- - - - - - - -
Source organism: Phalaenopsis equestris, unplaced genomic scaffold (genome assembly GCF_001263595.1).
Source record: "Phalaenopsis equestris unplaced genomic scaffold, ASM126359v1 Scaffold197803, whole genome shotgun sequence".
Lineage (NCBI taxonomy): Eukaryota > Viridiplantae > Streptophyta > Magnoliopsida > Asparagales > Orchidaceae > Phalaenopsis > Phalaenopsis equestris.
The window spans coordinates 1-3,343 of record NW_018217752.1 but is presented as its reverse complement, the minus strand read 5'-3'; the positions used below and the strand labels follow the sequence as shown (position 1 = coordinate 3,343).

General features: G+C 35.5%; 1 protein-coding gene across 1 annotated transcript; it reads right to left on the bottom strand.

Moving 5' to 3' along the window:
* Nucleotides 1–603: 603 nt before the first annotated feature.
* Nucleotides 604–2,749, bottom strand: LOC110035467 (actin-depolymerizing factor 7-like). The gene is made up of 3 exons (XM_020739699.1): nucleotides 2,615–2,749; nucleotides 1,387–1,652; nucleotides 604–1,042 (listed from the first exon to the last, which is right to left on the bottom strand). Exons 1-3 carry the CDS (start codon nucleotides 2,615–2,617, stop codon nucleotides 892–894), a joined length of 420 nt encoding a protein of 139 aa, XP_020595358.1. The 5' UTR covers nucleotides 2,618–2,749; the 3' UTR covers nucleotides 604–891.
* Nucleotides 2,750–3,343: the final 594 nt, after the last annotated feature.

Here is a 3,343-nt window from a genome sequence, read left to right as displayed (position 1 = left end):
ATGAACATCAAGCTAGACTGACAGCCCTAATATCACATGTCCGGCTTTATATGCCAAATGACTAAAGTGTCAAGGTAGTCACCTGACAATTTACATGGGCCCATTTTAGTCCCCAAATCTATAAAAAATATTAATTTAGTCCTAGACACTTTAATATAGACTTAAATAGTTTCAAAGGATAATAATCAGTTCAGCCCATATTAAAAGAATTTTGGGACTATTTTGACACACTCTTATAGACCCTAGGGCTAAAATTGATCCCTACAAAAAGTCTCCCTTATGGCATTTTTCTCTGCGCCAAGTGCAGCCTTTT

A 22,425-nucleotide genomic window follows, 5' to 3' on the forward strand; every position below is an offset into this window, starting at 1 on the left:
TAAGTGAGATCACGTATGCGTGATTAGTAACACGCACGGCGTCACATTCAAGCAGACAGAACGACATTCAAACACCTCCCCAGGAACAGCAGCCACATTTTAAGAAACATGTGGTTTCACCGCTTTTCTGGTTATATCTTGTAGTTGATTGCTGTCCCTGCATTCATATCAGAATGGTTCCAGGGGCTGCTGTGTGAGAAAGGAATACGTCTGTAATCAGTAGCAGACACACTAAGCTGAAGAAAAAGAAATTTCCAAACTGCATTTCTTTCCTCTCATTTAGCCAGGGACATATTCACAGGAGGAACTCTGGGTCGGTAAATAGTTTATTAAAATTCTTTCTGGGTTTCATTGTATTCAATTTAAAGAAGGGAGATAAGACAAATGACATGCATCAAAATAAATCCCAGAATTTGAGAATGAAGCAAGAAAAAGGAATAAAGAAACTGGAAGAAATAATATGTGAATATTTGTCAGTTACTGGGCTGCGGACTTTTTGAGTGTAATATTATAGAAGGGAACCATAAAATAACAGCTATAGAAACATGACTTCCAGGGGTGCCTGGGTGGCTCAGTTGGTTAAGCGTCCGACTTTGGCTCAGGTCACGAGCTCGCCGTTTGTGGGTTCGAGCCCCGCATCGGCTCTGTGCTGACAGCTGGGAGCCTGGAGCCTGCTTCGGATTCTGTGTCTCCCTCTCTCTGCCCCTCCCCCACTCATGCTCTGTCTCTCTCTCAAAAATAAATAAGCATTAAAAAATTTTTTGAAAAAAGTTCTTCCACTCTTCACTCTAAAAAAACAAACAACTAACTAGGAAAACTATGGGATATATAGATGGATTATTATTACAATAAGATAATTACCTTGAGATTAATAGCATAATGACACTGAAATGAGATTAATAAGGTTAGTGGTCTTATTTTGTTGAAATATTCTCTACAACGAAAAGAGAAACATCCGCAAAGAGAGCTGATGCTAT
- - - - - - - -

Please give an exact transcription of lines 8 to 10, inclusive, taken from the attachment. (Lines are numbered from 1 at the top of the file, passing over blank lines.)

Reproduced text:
* Nucleotides 604–2,749, bottom strand: LOC110035467 (actin-depolymerizing factor 7-like). The gene is made up of 3 exons (XM_020739699.1): nucleotides 2,615–2,749; nucleotides 1,387–1,652; nucleotides 604–1,042 (listed from the first exon to the last, which is right to left on the bottom strand). Exons 1-3 carry the CDS (start codon nucleotides 2,615–2,617, stop codon nucleotides 892–894), a joined length of 420 nt encoding a protein of 139 aa, XP_020595358.1. The 5' UTR covers nucleotides 2,618–2,749; the 3' UTR covers nucleotides 604–891.
* Nucleotides 2,750–3,343: the final 594 nt, after the last annotated feature.

Here is a 3,343-nt window from a genome sequence, read left to right as displayed (position 1 = left end):